Only 10 years ago, web design and success in the web economy for brands was measured in how long you spent online with a brand.
Statistics about dwell time, time on site, bounce rate, conversion, and ultimately engagement, became a measure on whether your site or service made the mark. We even invented a fabulously rich vocabulary to describe openly the tricks we were going to use to keep people there: touts, spotlights, heroes, calls to action.
Even brands “brave” enough to concentrate solely on more modern transient channels such as Instagram go for long-lived measurement. And who’s to blame? The agencies; we are at fault.
We told brands that the longer people stayed, the more people would spend.
Then came mobile platforms powerful enough to run a web browser. (Let’s ignore WAP decks and other so-called innovations.) The smartphone posed a problem for already-online brands that had spent harshly on desktop websites: How can I make the most of my considerable web investment and also own mobile, too? Uh-oh.
Agencies and technology companies went away and quickly returned with two opposing solutions.
- Reuse all your content, but use our “templates for the mobile web” technology to make it a marginally better mobile experience using some kind of intermediary magic.
The latter technique matured to become what we call responsive design, but both methods relied on foisting all of a brand’s content onto their public. That’s all the content that the brand had spent the previous 10 years amassing, crafting, and tweaking. (Sure, there was a brief interlude where there was an attempt at repurposing content for mobile, but that proved just too difficult for anyone to really bother with.)
Let’s reflect for a moment on Google’s AMP initiative, which effectively reinvigorates the “templates for the mobile web” initiative to create a Google mobile web walled garden.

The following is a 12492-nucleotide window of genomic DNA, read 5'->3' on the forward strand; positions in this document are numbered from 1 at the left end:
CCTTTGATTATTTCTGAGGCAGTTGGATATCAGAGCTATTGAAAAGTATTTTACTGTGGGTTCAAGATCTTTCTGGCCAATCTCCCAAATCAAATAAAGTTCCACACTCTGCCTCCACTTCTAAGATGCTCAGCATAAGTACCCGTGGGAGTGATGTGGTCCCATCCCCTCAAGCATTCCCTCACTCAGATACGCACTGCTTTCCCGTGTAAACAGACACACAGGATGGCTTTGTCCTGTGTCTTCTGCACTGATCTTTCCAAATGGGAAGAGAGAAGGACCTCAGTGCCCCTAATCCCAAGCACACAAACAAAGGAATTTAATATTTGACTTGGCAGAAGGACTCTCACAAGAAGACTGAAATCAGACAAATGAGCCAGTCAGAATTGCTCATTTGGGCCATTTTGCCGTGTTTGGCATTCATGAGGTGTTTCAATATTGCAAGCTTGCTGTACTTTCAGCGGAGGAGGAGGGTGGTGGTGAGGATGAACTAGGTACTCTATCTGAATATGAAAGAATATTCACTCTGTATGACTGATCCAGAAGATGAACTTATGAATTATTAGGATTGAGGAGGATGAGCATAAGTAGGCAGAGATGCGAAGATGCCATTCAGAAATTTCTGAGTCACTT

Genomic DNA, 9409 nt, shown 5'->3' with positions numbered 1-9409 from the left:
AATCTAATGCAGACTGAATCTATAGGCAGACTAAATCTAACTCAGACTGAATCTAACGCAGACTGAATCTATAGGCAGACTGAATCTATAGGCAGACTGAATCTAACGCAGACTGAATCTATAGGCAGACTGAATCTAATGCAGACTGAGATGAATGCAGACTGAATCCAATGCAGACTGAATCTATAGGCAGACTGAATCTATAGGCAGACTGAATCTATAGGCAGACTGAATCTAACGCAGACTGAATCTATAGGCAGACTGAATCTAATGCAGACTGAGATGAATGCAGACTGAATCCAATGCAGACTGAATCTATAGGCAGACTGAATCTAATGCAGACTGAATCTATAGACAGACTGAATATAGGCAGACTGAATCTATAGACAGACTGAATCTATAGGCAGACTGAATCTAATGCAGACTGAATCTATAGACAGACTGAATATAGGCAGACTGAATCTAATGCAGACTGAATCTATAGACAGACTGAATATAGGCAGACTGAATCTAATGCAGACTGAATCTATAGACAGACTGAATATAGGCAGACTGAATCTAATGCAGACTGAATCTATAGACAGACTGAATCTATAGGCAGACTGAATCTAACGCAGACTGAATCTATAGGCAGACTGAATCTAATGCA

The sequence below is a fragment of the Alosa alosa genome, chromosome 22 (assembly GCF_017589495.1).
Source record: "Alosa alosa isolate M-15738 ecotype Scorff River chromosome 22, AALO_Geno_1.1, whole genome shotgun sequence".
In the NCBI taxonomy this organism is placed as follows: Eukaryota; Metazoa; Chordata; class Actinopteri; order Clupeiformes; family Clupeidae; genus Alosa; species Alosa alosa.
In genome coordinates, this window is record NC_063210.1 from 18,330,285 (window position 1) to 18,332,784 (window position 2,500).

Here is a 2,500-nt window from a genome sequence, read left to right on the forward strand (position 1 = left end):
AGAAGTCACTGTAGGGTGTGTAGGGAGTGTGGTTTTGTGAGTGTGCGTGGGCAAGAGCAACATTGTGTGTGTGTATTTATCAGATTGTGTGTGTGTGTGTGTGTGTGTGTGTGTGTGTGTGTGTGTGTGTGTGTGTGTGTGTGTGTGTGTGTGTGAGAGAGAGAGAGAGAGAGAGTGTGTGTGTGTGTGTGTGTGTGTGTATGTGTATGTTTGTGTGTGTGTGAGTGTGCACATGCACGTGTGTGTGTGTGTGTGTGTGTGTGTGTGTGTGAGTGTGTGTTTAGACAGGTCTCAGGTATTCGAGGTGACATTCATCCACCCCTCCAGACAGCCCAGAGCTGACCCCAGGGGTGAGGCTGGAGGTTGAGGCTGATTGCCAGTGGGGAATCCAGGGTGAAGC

And yet still, web page success was measured by how long someone had struggled to find their way around a two-inch screen without going off and doing something else. Success then?
As apps emerged, the same wisdom perpetuated. Create bigger apps with more and more content. Make them big and impressive to download and fill them with leaky data APIs, rich content, and screen upon screen of options and choices to demonstrate all the thought and consideration that had gone into building it.
And all along I think we all knew this wasn't really what people wanted.
Just because “people only use 10 apps” or whatever the perceived statistic is, this doesn't dictate that these few apps need be bloated, confusing, and unwieldy. (Goodness knows what they stuff into LinkedIn to make it so big!)
The attitude this perpetuates is still measurement. “How many data points can we add to our new app” echoes in workshops, and creating something in an app just to service a data point is happening all around us.
Success is effectively measured in how long you can trap your consumers in your app while throwing sales opportunities at them in the hope they convert, and if they don't you have a dozen data points to derive an insight—maybe.
Regardless of how we measure these things, it will come as no shock to anyone that what we really want is utility when we are mobile, whether on an app or the web. They can be sales-orientated, but they need to have utility first.
However, let’s not throw the baby out with the bathwater. Apps need to be responsive and contextual, just not that sort of responsive. Contextually responsive apps and mobile websites need to know my need and act accordingly and appropriately. The new pattern for apps should not concentrate on layout being responsive, but it should be about the needs of the user.
As the app learns more about the individual, the more the app will offer, eventually offering solely what the user needs in an individual context. The apps we all talk about as shining examples of this are known to all, whether the purpose be finding a taxi or finding a soulmate. We all talk about them, but how many agencies persuade brands to be as brave?
Single-service apps are now measured as successful based on the least time spent using them, time to mentally check out and move on, and the transparency of what you get.
By all means, measure how many times apps are used and which sites are visited, but take into consideration how they are least-used too and whether they offer reusable and effective utility. By all means, add some lifetime value stuff in there as well.
In short, we need to introduce a new measurement paradigm, which is essentially a “lack of engagement index.” Who’s going to be brave enough to propose that first?